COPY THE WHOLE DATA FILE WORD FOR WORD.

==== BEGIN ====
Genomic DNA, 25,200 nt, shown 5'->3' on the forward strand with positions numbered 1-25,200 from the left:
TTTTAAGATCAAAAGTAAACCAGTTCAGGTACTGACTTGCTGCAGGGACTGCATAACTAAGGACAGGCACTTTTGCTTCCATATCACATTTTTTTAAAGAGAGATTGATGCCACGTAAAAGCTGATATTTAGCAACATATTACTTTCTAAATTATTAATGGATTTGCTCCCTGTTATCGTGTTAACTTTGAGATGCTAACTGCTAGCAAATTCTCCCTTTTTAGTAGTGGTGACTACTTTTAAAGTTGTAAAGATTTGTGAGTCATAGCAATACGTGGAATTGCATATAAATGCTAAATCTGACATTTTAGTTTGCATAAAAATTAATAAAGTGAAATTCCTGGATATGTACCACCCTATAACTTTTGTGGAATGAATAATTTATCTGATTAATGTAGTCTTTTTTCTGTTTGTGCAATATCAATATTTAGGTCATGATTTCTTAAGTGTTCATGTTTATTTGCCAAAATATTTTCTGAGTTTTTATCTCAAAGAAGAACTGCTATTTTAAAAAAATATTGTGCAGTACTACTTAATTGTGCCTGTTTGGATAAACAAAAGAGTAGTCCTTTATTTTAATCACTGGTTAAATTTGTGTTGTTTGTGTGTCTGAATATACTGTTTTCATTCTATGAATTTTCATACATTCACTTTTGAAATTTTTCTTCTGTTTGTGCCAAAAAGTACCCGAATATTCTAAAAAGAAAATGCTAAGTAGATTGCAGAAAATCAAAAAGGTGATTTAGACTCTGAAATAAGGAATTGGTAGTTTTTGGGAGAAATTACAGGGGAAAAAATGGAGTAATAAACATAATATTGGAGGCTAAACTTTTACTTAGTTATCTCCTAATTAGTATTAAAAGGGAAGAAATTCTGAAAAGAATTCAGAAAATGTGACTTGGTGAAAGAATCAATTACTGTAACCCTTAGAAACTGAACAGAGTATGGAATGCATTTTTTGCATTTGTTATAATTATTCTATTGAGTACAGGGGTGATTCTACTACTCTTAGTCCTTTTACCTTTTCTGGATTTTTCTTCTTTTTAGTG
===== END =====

Genomic DNA, 25,200 nt, shown 5'->3' on the forward strand with positions numbered 1-25,200 from the left:
TTTTAAGATCAAAAGTAAACCAGTTCAGGTACTGACTTGCTGCAGGGACTGCATAACTAAGGACAGGCACTTTTGCTTCCATATCACATTTTTTTAAAGAGAGATTGATGCCACGTAAAAGCTGATATTTAGCAACATATTACTTTCTAAATTATTAATGGATTTGCTCCCTGTTATCGTGTTAACTTTGAGATGCTAACTGCTAGCAAATTCTCCCTTTTTAGTAGTGGTGACTACTTTTAAAGTTGTAAAGATTTGTGAGTCATAGCAATACGTGGAATTGCATATAAATGCTAAATCTGACATTTTAGTTTGCATAAAAATTAATAAAGTGAAATTCCTGGATATGTACCACCCTATAACTTTTGTGGAATGAATAATTTATCTGATTAATGTAGTCTTTTTTCTGTTTGTGCAATATCAATATTTAGGTCATGATTTCTTAAGTGTTCATGTTTATTTGCCAAAATATTTTCTGAGTTTTTATCTCAAAGAAGAACTGCTATTTTAAAAAAATATTGTGCAGTACTACTTAATTGTGCCTGTTTGGATAAACAAAAGAGTAGTCCTTTATTTTAATCACTGGTTAAATTTGTGTTGTTTGTGTGTCTGAATATACTGTTTTCATTCTATGAATTTTCATACATTCACTTTTGAAATTTTTCTTCTGTTTGTGCCAAAAAGTACCCGAATATTCTAAAAAGAAAATGCTAAGTAGATTGCAGAAAATCAAAAAGGTGATTTAGACTCTGAAATAAGGAATTGGTAGTTTTTGGGAGAAATTACAGGGGAAAAAATGGAGTAATAAACATAATATTGGAGGCTAAACTTTTACTTAGTTATCTCCTAATTAGTATTAAAAGGGAAGAAATTCTGAAAAGAATTCAGAAAATGTGACTTGGTGAAAGAATCAATTACTGTAACCCTTAGAAACTGAACAGAGTATGGAATGCATTTTTTGCATTTGTTATAATTATTCTATTGAGTACAGGGGTGATTCTACTACTCTTAGTCCTTTTACCTTTTCTGGATTTTTCTTCTTTTTAGTG